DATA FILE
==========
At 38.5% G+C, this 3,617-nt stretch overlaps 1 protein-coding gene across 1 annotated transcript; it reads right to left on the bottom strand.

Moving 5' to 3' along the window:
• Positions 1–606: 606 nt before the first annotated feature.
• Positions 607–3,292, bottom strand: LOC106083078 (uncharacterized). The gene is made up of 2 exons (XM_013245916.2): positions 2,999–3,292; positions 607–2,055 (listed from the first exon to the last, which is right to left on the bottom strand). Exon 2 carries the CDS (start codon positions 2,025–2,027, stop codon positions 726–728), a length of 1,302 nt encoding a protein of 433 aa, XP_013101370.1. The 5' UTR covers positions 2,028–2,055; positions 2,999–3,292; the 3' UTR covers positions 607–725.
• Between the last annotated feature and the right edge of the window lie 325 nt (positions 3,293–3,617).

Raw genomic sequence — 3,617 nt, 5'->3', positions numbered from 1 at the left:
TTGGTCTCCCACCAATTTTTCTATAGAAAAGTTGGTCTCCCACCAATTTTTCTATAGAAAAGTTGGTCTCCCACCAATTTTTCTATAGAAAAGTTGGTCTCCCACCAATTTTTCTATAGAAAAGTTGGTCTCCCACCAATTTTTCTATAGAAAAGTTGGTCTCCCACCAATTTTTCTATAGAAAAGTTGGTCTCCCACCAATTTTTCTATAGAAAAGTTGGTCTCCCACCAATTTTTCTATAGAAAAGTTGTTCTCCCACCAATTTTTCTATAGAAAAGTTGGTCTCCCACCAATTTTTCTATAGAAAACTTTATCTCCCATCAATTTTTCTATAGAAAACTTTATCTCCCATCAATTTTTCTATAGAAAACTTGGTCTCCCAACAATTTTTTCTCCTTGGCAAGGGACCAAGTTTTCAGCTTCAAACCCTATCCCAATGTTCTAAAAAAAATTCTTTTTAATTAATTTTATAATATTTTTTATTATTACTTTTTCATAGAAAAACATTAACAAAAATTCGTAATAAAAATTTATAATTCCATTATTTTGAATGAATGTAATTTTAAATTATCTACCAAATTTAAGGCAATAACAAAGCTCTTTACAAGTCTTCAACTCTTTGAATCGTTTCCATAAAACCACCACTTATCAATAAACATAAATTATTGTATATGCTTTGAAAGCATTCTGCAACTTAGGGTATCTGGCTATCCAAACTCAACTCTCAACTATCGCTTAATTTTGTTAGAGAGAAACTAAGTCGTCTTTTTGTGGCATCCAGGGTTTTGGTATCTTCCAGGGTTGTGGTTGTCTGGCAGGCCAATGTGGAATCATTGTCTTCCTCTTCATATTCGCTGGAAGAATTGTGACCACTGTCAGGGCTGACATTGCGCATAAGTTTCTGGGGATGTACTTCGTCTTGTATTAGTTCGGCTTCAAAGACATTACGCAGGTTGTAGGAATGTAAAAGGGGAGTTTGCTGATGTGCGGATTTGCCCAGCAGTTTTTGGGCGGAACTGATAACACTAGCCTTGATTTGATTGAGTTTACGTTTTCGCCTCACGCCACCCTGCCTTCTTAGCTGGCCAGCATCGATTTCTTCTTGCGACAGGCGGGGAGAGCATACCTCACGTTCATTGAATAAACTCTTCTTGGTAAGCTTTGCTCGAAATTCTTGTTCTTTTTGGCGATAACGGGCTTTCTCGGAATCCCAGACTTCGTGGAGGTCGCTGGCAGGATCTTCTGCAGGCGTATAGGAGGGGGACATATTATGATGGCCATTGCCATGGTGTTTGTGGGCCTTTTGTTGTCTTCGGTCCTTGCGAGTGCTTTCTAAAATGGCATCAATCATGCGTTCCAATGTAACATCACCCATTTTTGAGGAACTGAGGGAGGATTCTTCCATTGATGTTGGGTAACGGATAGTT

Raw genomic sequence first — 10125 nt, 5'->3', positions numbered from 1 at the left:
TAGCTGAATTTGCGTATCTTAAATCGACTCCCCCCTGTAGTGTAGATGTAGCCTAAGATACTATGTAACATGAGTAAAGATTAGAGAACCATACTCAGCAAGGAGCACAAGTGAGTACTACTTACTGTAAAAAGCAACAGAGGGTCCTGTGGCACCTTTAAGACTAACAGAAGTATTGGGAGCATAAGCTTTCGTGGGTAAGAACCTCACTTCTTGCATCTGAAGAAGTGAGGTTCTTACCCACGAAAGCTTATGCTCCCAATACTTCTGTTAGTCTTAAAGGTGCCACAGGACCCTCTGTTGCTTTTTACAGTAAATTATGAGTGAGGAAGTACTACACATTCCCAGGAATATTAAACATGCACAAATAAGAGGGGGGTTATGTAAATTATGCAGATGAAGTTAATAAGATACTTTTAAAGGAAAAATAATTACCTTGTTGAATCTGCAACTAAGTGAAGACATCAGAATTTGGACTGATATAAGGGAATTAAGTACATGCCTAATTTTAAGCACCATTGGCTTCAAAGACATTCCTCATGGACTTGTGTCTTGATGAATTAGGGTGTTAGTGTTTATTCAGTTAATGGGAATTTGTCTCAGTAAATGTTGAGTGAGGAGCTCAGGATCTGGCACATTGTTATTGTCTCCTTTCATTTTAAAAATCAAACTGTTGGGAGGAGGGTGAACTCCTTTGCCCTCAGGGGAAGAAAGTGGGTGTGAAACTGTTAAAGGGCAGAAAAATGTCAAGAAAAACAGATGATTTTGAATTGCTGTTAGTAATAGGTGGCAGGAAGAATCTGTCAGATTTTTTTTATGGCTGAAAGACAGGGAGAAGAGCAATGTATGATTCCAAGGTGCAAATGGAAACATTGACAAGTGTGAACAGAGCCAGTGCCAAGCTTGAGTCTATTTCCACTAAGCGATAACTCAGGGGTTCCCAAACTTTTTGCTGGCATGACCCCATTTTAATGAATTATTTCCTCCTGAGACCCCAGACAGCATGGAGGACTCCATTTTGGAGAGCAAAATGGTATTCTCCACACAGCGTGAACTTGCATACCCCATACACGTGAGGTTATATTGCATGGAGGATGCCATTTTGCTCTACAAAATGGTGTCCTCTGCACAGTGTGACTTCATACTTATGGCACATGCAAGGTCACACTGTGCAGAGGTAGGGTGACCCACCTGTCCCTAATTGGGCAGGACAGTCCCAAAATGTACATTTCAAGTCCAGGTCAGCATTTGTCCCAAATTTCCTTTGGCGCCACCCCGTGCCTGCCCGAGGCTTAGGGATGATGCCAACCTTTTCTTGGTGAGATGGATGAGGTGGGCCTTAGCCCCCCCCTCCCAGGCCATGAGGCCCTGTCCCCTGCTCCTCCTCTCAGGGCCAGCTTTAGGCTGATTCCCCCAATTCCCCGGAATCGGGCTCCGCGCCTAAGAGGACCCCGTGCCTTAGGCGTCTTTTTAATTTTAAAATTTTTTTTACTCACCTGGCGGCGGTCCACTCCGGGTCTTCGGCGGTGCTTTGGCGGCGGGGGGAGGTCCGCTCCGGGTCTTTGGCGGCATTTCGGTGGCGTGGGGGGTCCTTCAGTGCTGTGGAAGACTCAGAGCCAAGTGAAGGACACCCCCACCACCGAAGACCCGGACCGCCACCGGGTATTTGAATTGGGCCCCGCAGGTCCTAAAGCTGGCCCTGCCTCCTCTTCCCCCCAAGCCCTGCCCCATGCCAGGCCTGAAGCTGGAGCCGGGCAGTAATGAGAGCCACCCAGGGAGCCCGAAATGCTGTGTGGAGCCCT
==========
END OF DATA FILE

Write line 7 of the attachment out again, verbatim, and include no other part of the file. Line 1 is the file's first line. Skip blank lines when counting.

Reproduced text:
TTGGTCTCCCACCAATTTTTCTATAGAAAAGTTGGTCTCCCACCAATTTTTCTATAGAAAAGTTGGTCTCCCACCAATTTTTCTATAGAAAAGTTGGTCTCCCACCAATTTTTCTATAGAAAAGTTGGTCTCCCACCAATTTTTCTATAGAAAAGTTGGTCTCCCACCAATTTTTCTATAGAAAAGTTGGTCTCCCACCAATTTTTCTATAGAAAAGTTGGTCTCCCACCAATTTTTCTATAGAAAAGTTGTTCTCCCACCAATTTTTCTATAGAAAAGTTGGTCTCCCACCAATTTTTCTATAGAAAACTTTATCTCCCATCAATTTTTCTATAGAAAACTTTATCTCCCATCAATTTTTCTATAGAAAACTTGGTCTCCCAACAATTTTTTCTCCTTGGCAAGGGACCAAGTTTTCAGCTTCAAACCCTATCCCAATGTTCTAAAAAAAATTCTTTTTAATTAATTTTATAATATTTTTTATTATTACTTTTTCATAGAAAAACATTAACAAAAATTCGTAATAAAAATTTATAATTCCATTATTTTGAATGAATGTAATTTTAAATTATCTACCAAATTTAAGGCAATAACAAAGCTCTTTACAAGTCTTCAACTCTTTGAATCGTTTCCATAAAACCACCACTTATCAATAAACATAAATTATTGTATATGCTTTGAAAGCATTCTGCAACTTAGGGTATCTGGCTATCCAAACTCAACTCTCAACTATCGCTTAATTTTGTTAGAGAGAAACTAAGTCGTCTTTTTGTGGCATCCAGGGTTTTGGTATCTTCCAGGGTTGTGGTTGTCTGGCAGGCCAATGTGGAATCATTGTCTTCCTCTTCATATTCGCTGGAAGAATTGTGACCACTGTCAGGGCTGACATTGCGCATAAGTTTCTGGGGATGTACTTCGTCTTGTATTAGTTCGGCTTCAAAGACATTACGCAGGTTGTAGGAATGTAAAAGGGGAGTTTGCTGATGTGCGGATTTGCCCAGCAGTTTTTGGGCGGAACTGATAACACTAGCCTTGATTTGATTGAGTTTACGTTTTCGCCTCACGCCACCCTGCCTTCTTAGCTGGCCAGCATCGATTTCTTCTTGCGACAGGCGGGGAGAGCATACCTCACGTTCATTGAATAAACTCTTCTTGGTAAGCTTTGCTCGAAATTCTTGTTCTTTTTGGCGATAACGGGCTTTCTCGGAATCCCAGACTTCGTGGAGGTCGCTGGCAGGATCTTCTGCAGGCGTATAGGAGGGGGACATATTATGATGGCCATTGCCATGGTGTTTGTGGGCCTTTTGTTGTCTTCGGTCCTTGCGAGTGCTTTCTAAAATGGCATCAATCATGCGTTCCAATGTAACATCACCCATTTTTGAGGAACTGAGGGAGGATTCTTCCATTGATGTTGGGTAACGGATAGTT